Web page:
That is not authorship, though, or writing. Anything original that arises from this form of AI grinding is, surely, authored by the software and not the chimp that typed the keywords into the field to produce the amalgamations? But the AI itself would be a pirate and doesn't have permission to use any of the material that it was trained on.

If regulation is going to remain voluntary at tech companies, then there is no regulation. If the software that enables "new" books to be assessed, to see if AI was used in their creation, is going to be abandoned, then there is no protection, or deterrent to counterfeiting the canon of world literature. That to me is the single most stupid thing that I've read about AI: no meaningful regulation, nor means of detecting its misuse (surely the development of detection should match the development of the AI tech, step for step?). Tech companies are enabling the means for anybody to commit perfect crimes, into infinity. Are the creators of the technology above the law then, and government? It's like a hideous joke, an absurd and tragic third act for mankind: to let code-writers be God.

History suggests the answers to the questions that I ask myself about AI usage, as regards copyright. I think that in every way that the internet has been used and misused, AI usage will follow in its footsteps, immediately; from porn and cyber crime, to disinformation and copyright infringement. The same flawed species will be using the new technology, and the same flawed species will be advanced, enhanced, altered and damaged by the new technology. Business as usual, but with a significantly more powerful technology that creates far more unforeseen consequences; consequences that are presently incalculable. So, if the technology is available to the general public, it will be used and misused by the general public, but also criminal elements, opportunists, commercial interests, hostile states, dipshits (never discount what the humble, loner dipshit can do, with a combination of malevolence, resentment, a mental disorder and a keyboard).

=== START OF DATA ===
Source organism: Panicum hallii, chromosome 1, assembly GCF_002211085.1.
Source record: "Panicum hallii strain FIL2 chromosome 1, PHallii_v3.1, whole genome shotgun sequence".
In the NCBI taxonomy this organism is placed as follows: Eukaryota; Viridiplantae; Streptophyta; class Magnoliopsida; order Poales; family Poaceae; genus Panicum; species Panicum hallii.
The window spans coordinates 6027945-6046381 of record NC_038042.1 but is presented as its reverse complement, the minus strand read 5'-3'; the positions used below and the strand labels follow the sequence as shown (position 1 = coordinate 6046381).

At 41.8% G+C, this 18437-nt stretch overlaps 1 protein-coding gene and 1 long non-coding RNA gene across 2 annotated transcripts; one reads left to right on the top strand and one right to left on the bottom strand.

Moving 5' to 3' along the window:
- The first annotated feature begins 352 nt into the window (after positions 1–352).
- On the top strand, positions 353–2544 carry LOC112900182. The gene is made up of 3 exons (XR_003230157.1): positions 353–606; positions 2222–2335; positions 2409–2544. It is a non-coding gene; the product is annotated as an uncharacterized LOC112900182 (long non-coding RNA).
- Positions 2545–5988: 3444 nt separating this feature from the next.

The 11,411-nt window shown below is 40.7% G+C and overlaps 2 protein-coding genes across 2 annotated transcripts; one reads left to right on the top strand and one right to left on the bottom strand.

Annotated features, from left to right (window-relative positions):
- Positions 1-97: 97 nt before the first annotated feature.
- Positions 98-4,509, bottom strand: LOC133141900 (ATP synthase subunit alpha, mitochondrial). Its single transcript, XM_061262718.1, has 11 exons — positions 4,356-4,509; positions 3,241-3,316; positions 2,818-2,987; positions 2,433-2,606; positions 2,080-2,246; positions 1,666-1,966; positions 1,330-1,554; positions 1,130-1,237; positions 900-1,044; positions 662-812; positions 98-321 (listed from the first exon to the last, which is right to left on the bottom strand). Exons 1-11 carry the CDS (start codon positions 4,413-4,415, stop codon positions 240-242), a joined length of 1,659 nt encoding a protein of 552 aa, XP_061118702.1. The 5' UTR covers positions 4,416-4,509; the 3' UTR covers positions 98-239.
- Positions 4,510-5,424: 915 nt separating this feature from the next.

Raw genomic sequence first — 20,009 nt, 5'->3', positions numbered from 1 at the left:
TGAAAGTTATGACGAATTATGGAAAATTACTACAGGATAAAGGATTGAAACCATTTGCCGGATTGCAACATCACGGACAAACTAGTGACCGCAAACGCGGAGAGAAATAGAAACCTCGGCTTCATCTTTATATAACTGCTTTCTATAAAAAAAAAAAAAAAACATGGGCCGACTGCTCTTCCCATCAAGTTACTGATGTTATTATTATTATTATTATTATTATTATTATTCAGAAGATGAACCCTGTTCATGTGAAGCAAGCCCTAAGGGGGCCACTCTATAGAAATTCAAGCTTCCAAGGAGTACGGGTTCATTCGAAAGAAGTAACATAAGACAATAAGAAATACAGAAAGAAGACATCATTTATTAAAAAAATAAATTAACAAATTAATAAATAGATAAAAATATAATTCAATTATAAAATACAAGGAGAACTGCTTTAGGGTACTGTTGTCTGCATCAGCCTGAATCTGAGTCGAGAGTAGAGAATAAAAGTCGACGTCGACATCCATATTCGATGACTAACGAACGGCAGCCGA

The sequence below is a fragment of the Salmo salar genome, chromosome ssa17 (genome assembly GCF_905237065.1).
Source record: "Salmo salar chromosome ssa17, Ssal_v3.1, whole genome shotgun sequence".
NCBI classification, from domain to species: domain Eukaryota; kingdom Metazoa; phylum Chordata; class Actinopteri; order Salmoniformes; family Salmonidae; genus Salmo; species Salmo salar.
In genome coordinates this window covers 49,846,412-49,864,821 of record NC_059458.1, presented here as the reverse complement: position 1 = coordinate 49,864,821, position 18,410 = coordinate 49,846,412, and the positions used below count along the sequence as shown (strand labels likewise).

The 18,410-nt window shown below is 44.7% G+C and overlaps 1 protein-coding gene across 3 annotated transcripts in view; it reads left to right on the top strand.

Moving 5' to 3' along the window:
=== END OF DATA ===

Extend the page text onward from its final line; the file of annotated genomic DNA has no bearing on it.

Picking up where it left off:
I worked in publishing when vast backlists were being digitized into eBooks, or plans were being made to do so. The initial intention of the publisher was to scrape as much profit as possible, via this new digital format that was easy to manufacture and distribute, with miniscule costs. And also, to not get left behind - even though it's problematic, we have to join in. I remember a 5% royalty on net receipts being proposed for authors and actually drafted into the early letters of agreement, on sales of eBooks with price points slightly less than print editions; a proposed agreement preceding the contract stage. This royalty rate became 15%, but the sheer unfairness of that rate, saw it climb to 25%. It remains much higher, and fairer for authors, in the indie scene. But I still wonder if raised royalty rates ever offset the losses incurred through piracy. During the eBook gold rush, another executive wanted to buy short stories at a flat fee, then break up the anthologies and sell the stories as individual books without paying the authors royalties (I threatened to walk and it never happened). But, intent and all that.